Monday 7 December 2015 8:37 pm

A decision in favour of Heathrow expansion will guarantee more years of uncertainty and inertia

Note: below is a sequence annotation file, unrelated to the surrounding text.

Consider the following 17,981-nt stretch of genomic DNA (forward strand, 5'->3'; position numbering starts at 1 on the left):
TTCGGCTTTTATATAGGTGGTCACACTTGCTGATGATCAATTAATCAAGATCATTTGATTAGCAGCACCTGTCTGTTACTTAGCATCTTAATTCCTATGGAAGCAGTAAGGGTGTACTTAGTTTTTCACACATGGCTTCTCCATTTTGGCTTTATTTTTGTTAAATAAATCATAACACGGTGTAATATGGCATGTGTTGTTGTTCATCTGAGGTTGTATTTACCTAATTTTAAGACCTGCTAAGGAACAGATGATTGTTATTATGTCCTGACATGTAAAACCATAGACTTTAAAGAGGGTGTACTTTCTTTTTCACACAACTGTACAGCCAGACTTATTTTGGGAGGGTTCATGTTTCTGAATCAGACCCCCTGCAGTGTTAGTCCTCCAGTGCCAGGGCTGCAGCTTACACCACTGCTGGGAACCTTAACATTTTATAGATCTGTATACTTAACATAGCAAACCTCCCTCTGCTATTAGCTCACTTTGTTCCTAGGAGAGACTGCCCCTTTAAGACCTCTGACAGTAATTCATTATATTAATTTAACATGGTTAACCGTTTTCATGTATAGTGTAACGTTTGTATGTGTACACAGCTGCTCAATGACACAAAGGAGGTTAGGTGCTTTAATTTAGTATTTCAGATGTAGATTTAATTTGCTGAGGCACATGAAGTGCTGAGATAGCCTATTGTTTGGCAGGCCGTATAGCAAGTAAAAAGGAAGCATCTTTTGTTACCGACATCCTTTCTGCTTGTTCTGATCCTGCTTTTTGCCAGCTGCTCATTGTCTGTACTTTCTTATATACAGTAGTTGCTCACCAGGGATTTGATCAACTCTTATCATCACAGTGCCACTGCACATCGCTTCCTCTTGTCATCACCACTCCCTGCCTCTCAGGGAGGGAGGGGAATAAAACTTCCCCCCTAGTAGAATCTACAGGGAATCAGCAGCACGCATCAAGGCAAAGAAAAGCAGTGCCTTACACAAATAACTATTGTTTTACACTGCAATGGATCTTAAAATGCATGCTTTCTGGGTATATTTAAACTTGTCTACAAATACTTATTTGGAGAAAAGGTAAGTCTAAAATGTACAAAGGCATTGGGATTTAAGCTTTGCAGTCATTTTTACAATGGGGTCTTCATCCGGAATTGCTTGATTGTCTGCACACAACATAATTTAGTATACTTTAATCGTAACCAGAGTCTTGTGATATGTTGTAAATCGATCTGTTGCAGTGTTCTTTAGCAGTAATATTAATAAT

A government decision on airport expansion may be just days away and it’s a decision that is going right to the wire. While Heathrow has argued that it is full, Gatwick will soon reach its capacity limit so there is little doubt that London and the South East urgently need another runway. It will take only 10 years to build Gatwick’s second runway and – with Heathrow impossible to deliver – we cannot afford to wait any longer for clearance to start work at Gatwick. It is sometimes claimed that a decision for either plan would give certainty to the UK. It would not. Only Gatwick’s scheme comes with that assurance as it faces none of the overwhelming financial, legal, logistical, political and environmental obstacles of Heathrow. Gatwick delivers the identical number of passengers, a similar number of long haul routes, and the economic boost the UK needs – and all of this comes at a dramatically lower environmental impact, at less than half the cost of Heathrow, and with no public subsidy. This means a new runway at Gatwick can be operational in just 10 years, by 2025. It would also, in my view, be wrong to turn the clock back and recreate a new dominant airport in the South East of England. Competition is one of the strongest positive drivers influencing airfares and a two-runway Gatwick would compete more vigorously with a two-runway Heathrow – lowering airfares and improving service quality. Gatwick would also expand cargo volumes tenfold, with the additional competition making it cheaper for businesses to export goods across the globe. The simple facts show that Gatwick’s plan has a dramatically lower impact on the environment than Heathrow’s, and this point is crucial. It was poor air quality that prevented Heathrow expansion in 2003 and again in 2010. The area is still plagued by pollution and in some locations it’s even worse than five years ago. The area will not meet legal air quality limits for years and, for as long as this remains the case, it will be unlawful for Heathrow expansion to be pursued. This uncertainty will remain until Heathrow can, as the Environmental Audit Committee requested last week, prove that it can meet environmental conditions on both air quality and noise. The Committee’s report was a highly significant intervention. But instead of providing assurances, Heathrow continues to claim that illegal air quality readings around the airport are nothing to do with the airport, is backing away from a night flight ban, and says the UK taxpayer should pick up the £5bn bill for road and rail improvements if it expands. Serious doubts remain, therefore, over whether Heathrow expansion can actually happen. So exactly why are we stuck in this seemingly endless holding pattern on expanding Heathrow? The Airports Commission’s final report was lengthy and it would be easy to miss the fact that Gatwick expansion will provide an almost identical number of long haul connections compared to a three-runway Heathrow. Heathrow has done a good job of portraying itself as the only airport capable of delivering these long haul global connections, but that is simply not true. Gatwick already flies to almost 50 long haul destinations today, and there is nothing to stop us from developing a long haul network as strong as Heathrow’s after being given the green light to expand. To continue down the road of Heathrow expansion would be a commitment to more years of inaction – it just does not make sense. Only Gatwick can guarantee Britain the new runway and global connections it needs. It’s now or never. We should just get on and build it and give business and passengers the certainty they need.

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